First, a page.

One of the state’s largest police unions called out Gov. Tim Walz and his administration Friday for “counseling teachers and parents to use materials which instill fear of police officers in young children.”
According to a letter sent to Walz by the Minnesota Police and Peace Officers Association (MPPOA), a fourth-grade class at Echo Park Elementary in Burnsville had students watch a video version of the book “Something Happened In Our Town.”
The book claims police demonstrate a “pattern” of “being nice to white people and mean to black people.”
“The cops shot him because he was black,” one character in the book says, according to the video.
Another character says that “cops stick up for each other,” which is why a fictional officer in the book “won’t go to jail.”
“And they don’t like black men,” says one of the characters.
The book is recommended by both the Minnesota Department of Health and the Minnesota Department of Education as a resource for children to have conversations about race, the letter to Walz states.
“However, this book leaves children with the impression that police officers are not there for the public safety of their communities and even suggests that children should fear police officers,” the letter says. “This book encourages children to fear police officers as unfair, violent, and racist.”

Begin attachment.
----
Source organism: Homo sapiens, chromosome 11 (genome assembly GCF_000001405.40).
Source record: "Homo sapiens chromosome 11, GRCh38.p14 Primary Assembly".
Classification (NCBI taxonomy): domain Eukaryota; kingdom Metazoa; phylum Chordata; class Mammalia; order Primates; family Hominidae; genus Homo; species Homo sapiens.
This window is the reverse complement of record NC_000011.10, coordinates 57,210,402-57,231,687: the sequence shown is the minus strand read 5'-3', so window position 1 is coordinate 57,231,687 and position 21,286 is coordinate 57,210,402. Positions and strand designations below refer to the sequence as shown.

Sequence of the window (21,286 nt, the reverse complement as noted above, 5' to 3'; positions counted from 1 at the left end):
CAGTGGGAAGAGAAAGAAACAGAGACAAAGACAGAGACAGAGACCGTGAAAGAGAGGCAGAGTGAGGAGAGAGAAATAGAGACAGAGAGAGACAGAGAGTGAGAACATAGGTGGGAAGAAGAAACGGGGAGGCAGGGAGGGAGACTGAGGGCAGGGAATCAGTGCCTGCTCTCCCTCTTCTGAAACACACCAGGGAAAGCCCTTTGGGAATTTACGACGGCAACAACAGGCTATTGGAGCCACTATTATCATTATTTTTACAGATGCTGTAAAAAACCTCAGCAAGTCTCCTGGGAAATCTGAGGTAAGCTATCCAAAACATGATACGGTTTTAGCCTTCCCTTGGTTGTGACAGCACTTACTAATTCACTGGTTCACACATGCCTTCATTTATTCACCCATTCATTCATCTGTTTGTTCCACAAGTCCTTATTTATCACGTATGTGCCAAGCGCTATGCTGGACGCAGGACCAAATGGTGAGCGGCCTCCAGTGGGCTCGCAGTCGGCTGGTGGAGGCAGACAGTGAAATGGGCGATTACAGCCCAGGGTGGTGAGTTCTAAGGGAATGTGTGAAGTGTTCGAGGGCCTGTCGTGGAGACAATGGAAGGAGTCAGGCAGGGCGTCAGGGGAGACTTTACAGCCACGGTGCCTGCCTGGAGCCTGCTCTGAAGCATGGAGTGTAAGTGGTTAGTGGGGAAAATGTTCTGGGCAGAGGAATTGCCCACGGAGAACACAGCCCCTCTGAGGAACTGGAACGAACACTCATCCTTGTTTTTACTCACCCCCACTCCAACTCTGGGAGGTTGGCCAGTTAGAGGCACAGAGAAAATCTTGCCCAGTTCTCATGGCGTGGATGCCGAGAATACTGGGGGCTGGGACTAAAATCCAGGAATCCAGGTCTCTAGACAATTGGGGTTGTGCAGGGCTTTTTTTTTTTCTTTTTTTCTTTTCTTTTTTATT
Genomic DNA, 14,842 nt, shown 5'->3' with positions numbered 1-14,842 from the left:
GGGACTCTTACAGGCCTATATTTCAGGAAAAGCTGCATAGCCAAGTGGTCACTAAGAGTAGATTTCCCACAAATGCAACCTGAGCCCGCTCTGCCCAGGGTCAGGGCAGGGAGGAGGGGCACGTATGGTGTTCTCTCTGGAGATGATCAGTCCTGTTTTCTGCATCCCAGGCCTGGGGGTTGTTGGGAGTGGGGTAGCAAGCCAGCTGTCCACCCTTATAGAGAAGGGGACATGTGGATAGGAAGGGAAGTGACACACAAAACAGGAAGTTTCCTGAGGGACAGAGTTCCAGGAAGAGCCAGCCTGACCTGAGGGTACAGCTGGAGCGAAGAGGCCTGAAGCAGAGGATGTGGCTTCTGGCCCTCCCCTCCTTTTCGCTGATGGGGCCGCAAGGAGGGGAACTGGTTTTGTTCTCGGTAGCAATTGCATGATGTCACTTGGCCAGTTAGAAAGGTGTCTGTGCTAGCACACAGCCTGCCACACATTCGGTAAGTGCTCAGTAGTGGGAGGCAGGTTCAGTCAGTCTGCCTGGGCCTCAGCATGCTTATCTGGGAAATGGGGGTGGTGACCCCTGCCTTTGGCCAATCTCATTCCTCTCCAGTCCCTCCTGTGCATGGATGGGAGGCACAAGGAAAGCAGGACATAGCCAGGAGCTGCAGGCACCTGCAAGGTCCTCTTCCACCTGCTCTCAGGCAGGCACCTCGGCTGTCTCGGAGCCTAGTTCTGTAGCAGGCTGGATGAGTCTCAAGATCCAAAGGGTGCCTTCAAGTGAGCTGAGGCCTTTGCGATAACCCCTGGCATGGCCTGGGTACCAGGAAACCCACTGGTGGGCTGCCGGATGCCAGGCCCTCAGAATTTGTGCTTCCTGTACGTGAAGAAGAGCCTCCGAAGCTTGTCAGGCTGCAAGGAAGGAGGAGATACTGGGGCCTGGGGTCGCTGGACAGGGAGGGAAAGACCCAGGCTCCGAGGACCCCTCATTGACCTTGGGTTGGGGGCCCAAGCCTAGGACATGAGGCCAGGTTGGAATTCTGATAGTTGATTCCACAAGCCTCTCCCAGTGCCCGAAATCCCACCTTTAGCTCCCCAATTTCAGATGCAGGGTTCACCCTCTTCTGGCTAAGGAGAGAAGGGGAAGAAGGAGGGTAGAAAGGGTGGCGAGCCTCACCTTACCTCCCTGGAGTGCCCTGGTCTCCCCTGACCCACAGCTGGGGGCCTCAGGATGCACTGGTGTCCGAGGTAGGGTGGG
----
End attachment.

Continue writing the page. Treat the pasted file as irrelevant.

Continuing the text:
The letter, sent by MPPOA Executive Director Brian Peters, asks the state to “cease the recommendation and use of this book as a form of instruction for elementary aged children.”
“Our members deserve better from the state than to see their profession demonized. Their families deserve better from the state than to see their loved ones who risk their lives disparaged and unfairly cast as violent or racist, and we hope you agree,” the letter continues.
Three Republican state lawmakers — Reps. Ron Kresha, Sondra Erickson and Brian Johnson — released a joint statement in response to the letter.
“There are important conversations to be had about race, equity, and how we can make sure every Minnesotan feels protected and respected by law enforcement, but telling children that cops ‘don’t like black men’ and using children’s educational material to drive hateful narratives about law enforcement is outrageous and unacceptable,” they said.
“Demonizing an entire profession, including parents of the children to whom this book is being promoted, is not the way to bring people together,” said the statement. “Instead, this material will endanger efforts to make our communities safer and improve relationships between police and the communities they are sworn to protect.”
Read the letter: